• Second place: Courtney Tanner, “’Mr. Lewis, your wife has woken up.’”

(Rick Egan | The Salt Lake Tribune) The city is not allowing unsheltered people to sleep in tents, so a woman covers herself with a blanket under an overpass, trying to stay out of the snow, on Tuesday, December 28, 2021. The photo earned Tribune photographer Rick Egan a first-place honor in the “general news photo” category at the Society of Professional Journalists’ Utah Headliners chapter’s annual contest, whose results were announced June 16, 2022.

General news photo

• First place: Rick Egan, “No Tents Allowed.”

• Third place: Trent Nelson, “Fallen Marine.”

General news reporting

• Second place: Leia Larsen, “$500K in federal coronavirus money used to build tubing hill in Utah’s Uintah County.”

• Honorable mention: Leia Larsen, “How a Habitat for Humanity building plan went awry.”

Government reporting

• First place: Leia Larsen, “Republican women say they experienced a toxic environment in the Salt Lake County GOP.”

• Second place: Matt Canham, “What is ‘the Utah way’?”

• Honorable mention: Bryan Schott, “A Utah group is going door to door looking for election fraud.”


• First place: Francisco Kjolseth and Zak Podmore, “Shrinking Lake Powell.”

personality profile

• Honorable mention: Peggy Fletcher Stack, “This ‘Jeopardy!’ king loves atlases, legos, long novels and trivia, but who is the real Ken Jennings?”

(Rick Egan | The Salt Lake Tribune) Two wild horses from the Onaqui wild horse herd spar and fight, after the first day of the removal of wild horses from Utah’s Onaqui Mountains near Dugway, on Wednesday, July 14, 2021. The photo was part of a package that earned Salt Lake Tribune photographer Rick Egan a third-place honor for “photo essay” at the Society of Professional Journalists’ Utah Headliners chapter’s annual contest, whose results were announced June 16, 2022.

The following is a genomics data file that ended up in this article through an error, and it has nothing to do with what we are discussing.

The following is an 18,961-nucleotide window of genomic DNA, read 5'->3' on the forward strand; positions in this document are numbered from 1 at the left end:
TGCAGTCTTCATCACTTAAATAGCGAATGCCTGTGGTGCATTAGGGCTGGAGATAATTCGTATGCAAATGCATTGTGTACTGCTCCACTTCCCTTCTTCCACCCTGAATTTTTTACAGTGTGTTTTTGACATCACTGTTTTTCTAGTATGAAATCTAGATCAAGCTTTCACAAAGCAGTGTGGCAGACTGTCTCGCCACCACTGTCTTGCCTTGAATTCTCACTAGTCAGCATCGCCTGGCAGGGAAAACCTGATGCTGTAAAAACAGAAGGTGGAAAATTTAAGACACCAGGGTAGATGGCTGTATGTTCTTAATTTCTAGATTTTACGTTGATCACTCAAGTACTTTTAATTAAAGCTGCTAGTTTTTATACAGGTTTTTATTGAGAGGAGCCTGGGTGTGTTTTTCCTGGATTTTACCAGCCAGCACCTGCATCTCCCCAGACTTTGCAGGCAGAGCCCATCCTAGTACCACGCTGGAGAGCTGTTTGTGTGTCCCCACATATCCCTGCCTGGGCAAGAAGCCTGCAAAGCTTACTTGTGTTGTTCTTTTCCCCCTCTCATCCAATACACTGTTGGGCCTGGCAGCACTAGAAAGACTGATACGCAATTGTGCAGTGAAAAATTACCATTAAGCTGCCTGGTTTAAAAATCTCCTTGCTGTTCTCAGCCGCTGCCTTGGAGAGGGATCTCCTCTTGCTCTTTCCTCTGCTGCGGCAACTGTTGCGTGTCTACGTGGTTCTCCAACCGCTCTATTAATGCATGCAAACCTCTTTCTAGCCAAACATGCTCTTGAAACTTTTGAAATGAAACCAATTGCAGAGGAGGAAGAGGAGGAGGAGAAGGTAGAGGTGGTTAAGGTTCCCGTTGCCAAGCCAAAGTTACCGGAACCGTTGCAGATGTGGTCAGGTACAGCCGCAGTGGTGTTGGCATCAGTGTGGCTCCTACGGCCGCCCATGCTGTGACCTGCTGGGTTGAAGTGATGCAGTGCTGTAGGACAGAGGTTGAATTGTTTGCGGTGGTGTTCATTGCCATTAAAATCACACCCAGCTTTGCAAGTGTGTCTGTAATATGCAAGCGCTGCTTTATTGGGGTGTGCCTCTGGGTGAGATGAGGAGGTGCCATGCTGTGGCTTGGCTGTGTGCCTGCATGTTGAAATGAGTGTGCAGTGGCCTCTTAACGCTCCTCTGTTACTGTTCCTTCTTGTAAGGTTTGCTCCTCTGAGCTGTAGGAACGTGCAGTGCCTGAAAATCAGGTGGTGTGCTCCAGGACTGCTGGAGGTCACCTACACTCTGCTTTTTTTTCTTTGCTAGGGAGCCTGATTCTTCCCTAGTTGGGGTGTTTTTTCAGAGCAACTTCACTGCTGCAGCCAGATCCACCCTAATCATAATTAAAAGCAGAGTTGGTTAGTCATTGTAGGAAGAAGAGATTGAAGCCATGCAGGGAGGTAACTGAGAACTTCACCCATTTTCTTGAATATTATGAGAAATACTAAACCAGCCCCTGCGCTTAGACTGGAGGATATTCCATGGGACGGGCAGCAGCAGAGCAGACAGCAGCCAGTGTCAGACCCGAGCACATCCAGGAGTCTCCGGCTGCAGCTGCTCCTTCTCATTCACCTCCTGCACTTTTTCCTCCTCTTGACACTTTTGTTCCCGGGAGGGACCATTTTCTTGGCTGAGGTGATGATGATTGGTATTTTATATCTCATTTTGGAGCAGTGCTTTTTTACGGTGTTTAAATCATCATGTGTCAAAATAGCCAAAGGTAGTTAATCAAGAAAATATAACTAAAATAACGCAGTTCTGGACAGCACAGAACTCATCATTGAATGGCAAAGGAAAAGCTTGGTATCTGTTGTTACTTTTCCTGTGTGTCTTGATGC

Photo essay

• Third place: Rick Egan, “Onaqui Horses.”


• Second place: David Noyce, Peggy Fletcher Stack, Christopher Samuels, “‘Mormon Land’: In wake of Capitol siege, a conversation with retired Senate leader Harry Reid.”

• Third place: Xoel Cardenas, Andy Larsen and Eric Walden, “How ‘Bout This Jazz, Ep. 11: Can the Utah Jazz backcourt step it up on defense?”

Solutions journalism

• First place: Luke Peterson, “How a Utah vertical farm combats climate change.”

• Second place: Saige Miller and Becky Jacobs, “Closing Utah’s wage gap.”

Spot news photo

• First place: Rick Egan, “Parley’s Fire.”

Use of news-oriented social media

• Second place: The Salt Lake Tribune staff, The Salt Lake Tribune on Twitter.